This month, I met my nephew, his best friend, and my two cousins in San Diego for the California King Tides. While the term “King Tide” isn’t a scientific term, it’s used to describe very high tides caused when there is an alignment of the gravitational pull between the sun, moon, and Earth. It’s a rare event, usually only once or twice a year, and my brother Mike loved to drive from Arizona to San Diego to see them. So, as a way to honor his passing, we decided to meet for the weekend and have a ceremony of sorts.
The weather was brisk, clear, and sunny. The tides were high, wild, and stunning. We started with an outdoor lunch in La Jolla and then walked along the bluff overlooking Seal Cove. As we strolled along, we came upon a secluded and pristine beach that we were unable to reach. There were two people, perhaps a mom and her daughter from what we could tell at a distance, playing in the sand. My cousin, inspired by her usual wackiness and complete lack of caring about what others would think of her, leaned over the railing and called out to them over the roar of the waves.
“We’re having a ceremony!” she yelled. “Could you write the name MIKE in the sand for us?” They looked up, and she repeated the request, this time feeling the need to spell out his name.
“Can you spell M-I-K-E for us?” She gestured wildly with her arms, drawing his name in the air like a long-lost wizard. She definitely had their attention. We held our breath as they leaned in to confer.
A few heartbeats passed. Would her emotional plea carry enough weight over the bluff top for these two strangers to understand the depth of her request?
Slowly, the two figures moved out of view, and I thought, Well, that’s it. They are going to ignore us. After all, it is a strange request and will interrupt their plans on this beautiful beach.
But then, they emerged with two sticks and moved toward the water. The mom began to gesture to her daughter, planning their writing project with a care that brought tears to my eyes.
They dug a stick into the sand and moved from the edge of the waves to the rocky cliffs. The first line of the M took shape. Oh my god, I whispered, this Mike will be much larger than we thought.
For the next few minutes, we stood there watching as they etched his name in the sand, somehow stumbling on the straight line of the I, which seemed completely appropriate if you knew my brother and the non-linear, off-kilter life he led. Perhaps his spirit was guiding them.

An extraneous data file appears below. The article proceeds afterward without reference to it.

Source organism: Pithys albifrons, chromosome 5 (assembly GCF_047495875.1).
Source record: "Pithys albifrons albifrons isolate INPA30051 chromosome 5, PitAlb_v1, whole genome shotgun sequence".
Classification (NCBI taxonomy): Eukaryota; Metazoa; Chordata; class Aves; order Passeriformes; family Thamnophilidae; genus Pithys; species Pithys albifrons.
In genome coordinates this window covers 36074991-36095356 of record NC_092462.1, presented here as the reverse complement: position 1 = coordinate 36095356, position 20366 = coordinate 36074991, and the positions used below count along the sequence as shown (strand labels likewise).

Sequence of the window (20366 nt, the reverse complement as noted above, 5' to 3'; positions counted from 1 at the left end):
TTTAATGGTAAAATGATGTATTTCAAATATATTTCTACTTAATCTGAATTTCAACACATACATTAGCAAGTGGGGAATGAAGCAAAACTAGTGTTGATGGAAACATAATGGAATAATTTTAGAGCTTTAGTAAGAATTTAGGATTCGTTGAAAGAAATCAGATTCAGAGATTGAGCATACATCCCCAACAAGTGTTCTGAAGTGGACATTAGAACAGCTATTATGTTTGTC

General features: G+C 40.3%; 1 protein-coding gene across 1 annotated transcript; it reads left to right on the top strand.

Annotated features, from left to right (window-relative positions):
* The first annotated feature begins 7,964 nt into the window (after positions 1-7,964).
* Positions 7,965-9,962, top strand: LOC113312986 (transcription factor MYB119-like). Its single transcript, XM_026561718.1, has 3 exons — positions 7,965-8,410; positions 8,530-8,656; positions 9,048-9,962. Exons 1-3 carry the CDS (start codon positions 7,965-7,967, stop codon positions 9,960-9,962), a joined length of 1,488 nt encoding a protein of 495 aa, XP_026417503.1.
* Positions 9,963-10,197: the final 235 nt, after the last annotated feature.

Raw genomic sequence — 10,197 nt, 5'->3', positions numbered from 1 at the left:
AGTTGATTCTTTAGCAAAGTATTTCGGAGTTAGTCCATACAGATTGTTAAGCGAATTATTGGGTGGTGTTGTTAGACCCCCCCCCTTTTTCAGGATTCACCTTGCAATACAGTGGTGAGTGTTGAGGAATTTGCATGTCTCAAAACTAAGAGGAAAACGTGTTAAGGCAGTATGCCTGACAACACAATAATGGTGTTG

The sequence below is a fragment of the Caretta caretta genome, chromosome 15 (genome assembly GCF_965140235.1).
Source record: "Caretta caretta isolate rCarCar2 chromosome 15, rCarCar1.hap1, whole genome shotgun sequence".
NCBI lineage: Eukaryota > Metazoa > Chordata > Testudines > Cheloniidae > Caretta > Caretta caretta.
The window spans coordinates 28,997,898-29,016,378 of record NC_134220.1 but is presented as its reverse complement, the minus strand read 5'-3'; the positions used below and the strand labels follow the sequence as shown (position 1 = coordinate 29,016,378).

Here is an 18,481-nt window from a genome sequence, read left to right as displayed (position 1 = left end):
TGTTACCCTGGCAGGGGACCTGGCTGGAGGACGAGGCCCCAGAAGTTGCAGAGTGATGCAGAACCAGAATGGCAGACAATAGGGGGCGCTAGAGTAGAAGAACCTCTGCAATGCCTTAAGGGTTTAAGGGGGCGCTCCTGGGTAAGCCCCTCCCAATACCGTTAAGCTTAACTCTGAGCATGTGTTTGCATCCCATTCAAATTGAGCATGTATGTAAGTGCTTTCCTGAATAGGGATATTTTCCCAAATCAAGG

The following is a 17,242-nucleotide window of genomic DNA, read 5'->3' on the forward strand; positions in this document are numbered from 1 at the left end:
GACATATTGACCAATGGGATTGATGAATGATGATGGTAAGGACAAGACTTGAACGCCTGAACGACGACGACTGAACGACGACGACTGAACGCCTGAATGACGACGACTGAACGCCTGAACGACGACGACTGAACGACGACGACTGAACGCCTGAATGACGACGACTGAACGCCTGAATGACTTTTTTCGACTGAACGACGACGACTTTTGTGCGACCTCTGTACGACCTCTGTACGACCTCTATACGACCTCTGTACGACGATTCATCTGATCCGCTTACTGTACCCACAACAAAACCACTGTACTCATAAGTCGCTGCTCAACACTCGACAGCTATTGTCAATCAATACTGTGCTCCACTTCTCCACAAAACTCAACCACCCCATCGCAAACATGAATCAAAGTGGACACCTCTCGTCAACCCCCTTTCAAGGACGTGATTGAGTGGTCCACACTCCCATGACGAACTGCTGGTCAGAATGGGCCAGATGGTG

When they finished, we cheered loudly and yelled our thanks, which didn’t seem enough, but would have to do. We moved on to watch the sun set over the tidepools at Ocean Beach and completed our ceremony as we said our goodbyes to Mike.
Reflecting on the day, I wished I knew their names so I could thank them in person, but that’s the thing about receiving a gift of kindness from strangers. The act was done willingly. It was acknowledged deeply. It was fleeting and temporary, soon to be washed away, revealing pristine sand once again, waiting for another act of spontaneous connection. It was an act we will carry with us for a very long time. It was an act of kindness I intend to pay forward.
On the plane ride home, I realized the Universe wasn’t done with me yet. I came across this poem that put everything into perspective. Of course, being a writer, I had to add my own last line as a coda at the end.
~ ~ ~
Small Kindnesses by Danusha Lameris
(For a real treat, listen to Helena Bonham Carter’s reading)
I’ve been thinking about the way, when you walk
down a crowded aisle, people pull in their legs
to let you by. Or how strangers still say “bless you”
when someone sneezes, a leftover
from the Bubonic plague. “Don’t die,” we are saying.
And sometimes, when you spill lemons
from your grocery bag, someone else will help you
pick them up. Mostly, we don’t want to harm each other.
We want to be handed our cup of coffee hot,
and to say thank you to the person handing it. To smile
at them and for them to smile back. For the waitress
to call us honey when she sets down the bowl of clam chowder,
and for the driver in the red pick-up truck to let us pass.
We have so little of each other, now. So far
from tribe and fire. Only these brief moments of exchange.
What if they are the true dwelling of the holy, these
fleeting temples we make together when we say, “Here,
have my seat,” “Go ahead—you first,” “I like your hat.”
~ ~ ~
Or, in our case, “Yes, we will write your brother’s name in the sand for you.”